Russian President Vladimir Putin uses press conference with German Chancellor Angela Merkel to say Ukraine’s Minsk peace process has hit dead end. Putin places part of the blame on Merkel for its failure.
Russian President Vladimir Putin used his press conference with German Chancellor Angela Merkel to make some of his harshest comments for some time about the situation in Ukraine, and to pronounce the Minsk process which is supposed to lead to a Ukrainian peace settlement all but dead. He also came close to blaming Merkel for its failure.
In doing so President Putin, whilst continuing to give lip-service to the Minsk Agreement, all but admitted that the chance of it ever being implemented has gone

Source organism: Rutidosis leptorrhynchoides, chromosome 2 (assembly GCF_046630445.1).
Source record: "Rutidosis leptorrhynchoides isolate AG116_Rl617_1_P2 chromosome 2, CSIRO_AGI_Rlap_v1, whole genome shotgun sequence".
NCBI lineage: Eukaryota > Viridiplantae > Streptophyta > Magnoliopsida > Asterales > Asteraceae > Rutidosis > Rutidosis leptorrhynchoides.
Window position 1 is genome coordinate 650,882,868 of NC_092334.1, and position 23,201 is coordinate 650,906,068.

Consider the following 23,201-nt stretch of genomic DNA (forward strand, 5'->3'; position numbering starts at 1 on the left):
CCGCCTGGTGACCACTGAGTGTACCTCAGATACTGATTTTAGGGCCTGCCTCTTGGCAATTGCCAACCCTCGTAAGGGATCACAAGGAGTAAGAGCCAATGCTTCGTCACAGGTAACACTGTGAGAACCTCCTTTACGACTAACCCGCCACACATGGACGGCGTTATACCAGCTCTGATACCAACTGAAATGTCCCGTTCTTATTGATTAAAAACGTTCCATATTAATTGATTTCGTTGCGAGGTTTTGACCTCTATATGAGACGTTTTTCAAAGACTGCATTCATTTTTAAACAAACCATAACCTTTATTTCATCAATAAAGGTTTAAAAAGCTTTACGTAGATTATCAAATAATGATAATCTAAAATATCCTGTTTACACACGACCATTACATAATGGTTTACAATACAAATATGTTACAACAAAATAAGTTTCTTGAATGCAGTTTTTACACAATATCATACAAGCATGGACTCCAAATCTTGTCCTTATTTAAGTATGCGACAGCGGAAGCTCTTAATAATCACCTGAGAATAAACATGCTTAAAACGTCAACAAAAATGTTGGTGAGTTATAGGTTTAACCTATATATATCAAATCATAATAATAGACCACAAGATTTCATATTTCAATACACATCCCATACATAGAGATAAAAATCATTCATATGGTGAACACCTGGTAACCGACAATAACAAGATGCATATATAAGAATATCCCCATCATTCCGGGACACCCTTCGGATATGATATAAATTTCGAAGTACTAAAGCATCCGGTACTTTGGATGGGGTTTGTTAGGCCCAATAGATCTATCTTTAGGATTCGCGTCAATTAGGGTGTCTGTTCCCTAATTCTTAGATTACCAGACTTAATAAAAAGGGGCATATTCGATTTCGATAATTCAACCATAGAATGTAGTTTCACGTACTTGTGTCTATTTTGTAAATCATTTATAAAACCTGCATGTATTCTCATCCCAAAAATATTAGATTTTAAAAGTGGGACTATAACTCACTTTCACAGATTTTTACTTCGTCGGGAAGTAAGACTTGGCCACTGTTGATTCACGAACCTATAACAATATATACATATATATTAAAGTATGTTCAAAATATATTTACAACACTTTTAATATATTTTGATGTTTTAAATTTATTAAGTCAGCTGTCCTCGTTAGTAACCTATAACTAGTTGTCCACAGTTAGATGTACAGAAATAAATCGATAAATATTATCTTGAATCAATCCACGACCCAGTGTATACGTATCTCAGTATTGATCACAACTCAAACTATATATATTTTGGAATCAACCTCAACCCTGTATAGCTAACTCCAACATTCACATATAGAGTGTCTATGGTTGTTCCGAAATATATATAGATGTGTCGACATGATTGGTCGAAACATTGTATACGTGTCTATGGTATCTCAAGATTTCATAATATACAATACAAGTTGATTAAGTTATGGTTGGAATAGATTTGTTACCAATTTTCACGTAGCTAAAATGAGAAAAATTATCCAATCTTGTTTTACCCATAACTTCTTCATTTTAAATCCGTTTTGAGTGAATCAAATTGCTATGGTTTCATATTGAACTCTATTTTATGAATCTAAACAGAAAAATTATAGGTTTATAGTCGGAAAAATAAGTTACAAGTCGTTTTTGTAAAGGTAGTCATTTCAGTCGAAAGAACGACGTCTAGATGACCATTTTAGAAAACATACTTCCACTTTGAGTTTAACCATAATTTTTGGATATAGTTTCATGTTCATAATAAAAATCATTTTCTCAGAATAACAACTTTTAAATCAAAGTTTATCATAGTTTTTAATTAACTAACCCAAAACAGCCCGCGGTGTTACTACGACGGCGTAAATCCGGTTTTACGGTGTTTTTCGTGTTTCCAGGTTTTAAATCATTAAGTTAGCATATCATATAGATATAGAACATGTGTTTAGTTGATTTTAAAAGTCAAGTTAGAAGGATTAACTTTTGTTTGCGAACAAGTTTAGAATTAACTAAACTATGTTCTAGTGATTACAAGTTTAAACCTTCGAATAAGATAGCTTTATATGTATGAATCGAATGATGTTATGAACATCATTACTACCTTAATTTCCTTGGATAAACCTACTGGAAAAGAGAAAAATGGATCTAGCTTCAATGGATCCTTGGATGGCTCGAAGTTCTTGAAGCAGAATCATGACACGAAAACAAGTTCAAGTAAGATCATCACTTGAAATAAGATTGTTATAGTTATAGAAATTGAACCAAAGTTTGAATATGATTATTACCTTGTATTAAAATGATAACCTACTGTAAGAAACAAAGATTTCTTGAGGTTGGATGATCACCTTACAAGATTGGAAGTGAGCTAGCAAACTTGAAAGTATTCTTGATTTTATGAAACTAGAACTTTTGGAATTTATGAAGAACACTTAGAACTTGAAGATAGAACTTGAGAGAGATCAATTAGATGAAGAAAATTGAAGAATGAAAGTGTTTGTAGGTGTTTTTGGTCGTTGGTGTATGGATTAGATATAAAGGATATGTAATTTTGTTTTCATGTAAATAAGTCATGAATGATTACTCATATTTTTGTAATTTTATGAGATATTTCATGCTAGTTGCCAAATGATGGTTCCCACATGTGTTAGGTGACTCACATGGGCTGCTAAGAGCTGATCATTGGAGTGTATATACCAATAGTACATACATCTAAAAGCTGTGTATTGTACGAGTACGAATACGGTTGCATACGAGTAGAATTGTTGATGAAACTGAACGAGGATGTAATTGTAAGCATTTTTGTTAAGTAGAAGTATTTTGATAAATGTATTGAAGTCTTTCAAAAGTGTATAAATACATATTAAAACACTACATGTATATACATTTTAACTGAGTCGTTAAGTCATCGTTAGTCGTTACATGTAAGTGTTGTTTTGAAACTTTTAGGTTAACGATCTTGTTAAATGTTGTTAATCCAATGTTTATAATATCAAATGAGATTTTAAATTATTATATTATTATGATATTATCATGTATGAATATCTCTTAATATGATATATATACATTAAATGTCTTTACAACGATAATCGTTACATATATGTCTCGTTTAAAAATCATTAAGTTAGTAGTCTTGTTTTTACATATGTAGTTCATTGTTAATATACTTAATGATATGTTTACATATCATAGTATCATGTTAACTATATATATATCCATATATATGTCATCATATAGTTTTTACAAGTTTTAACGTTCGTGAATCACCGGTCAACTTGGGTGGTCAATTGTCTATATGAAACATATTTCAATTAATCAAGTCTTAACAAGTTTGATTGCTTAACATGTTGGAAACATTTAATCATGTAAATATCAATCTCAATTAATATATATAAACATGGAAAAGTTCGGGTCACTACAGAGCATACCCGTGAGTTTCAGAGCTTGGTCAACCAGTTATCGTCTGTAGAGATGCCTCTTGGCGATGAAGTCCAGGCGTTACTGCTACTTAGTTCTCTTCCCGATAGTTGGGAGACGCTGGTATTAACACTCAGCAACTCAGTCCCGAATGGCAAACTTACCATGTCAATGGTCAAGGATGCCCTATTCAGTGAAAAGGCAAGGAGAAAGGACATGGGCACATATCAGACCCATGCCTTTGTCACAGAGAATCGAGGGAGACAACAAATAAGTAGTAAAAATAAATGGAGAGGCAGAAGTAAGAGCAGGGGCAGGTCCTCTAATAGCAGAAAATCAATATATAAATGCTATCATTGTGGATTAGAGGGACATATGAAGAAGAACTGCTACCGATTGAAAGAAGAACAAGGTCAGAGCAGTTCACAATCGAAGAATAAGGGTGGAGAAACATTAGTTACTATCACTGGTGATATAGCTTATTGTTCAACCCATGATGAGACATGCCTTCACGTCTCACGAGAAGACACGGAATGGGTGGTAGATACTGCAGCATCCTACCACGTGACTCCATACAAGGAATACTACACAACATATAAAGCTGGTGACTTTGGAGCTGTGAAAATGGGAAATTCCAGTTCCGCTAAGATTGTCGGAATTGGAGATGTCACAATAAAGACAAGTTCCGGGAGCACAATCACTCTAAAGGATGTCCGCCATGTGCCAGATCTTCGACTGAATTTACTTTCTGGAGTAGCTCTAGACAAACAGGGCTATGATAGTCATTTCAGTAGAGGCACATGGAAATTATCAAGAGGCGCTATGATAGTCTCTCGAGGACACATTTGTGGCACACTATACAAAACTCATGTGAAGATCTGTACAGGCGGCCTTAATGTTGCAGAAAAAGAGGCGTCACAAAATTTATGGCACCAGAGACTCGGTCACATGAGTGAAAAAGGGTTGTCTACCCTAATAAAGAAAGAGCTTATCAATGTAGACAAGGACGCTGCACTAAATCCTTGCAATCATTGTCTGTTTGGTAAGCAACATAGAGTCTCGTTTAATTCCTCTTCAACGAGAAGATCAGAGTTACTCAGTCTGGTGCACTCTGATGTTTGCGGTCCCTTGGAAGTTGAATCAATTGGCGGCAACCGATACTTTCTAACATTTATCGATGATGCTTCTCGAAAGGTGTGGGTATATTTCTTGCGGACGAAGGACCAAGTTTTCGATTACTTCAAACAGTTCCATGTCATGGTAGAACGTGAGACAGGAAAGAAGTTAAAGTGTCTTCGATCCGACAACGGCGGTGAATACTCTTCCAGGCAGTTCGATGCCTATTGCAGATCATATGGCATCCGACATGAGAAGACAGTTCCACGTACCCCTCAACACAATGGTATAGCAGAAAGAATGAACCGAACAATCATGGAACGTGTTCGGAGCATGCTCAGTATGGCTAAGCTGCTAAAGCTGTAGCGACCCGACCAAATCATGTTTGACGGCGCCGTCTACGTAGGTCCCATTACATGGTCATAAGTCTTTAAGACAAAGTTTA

- I am absolutely convinced that the current Kiev authorities quite possibly missed the chance to implement the Minsk Agreements at a moment when they had significant domestic political opportunities. Now there are fewer – the opportunities at the highest levels of government are much more limited now due to a whole range of circumstances, including the economic and domestic political situation.
Note Putin’s use in this paragraph of the expression “current Kiev authorities” to refer to the present Ukrainian government. This expression not only calls into question the Ukrainian government’s legitimacy. It also casts doubt on whether it will be in power for very long. As it happens at no point in the entire press conference did Putin use the expression “Ukrainian government” or refer to President Poroshenko whether by name or by the title of “President of Ukraine”.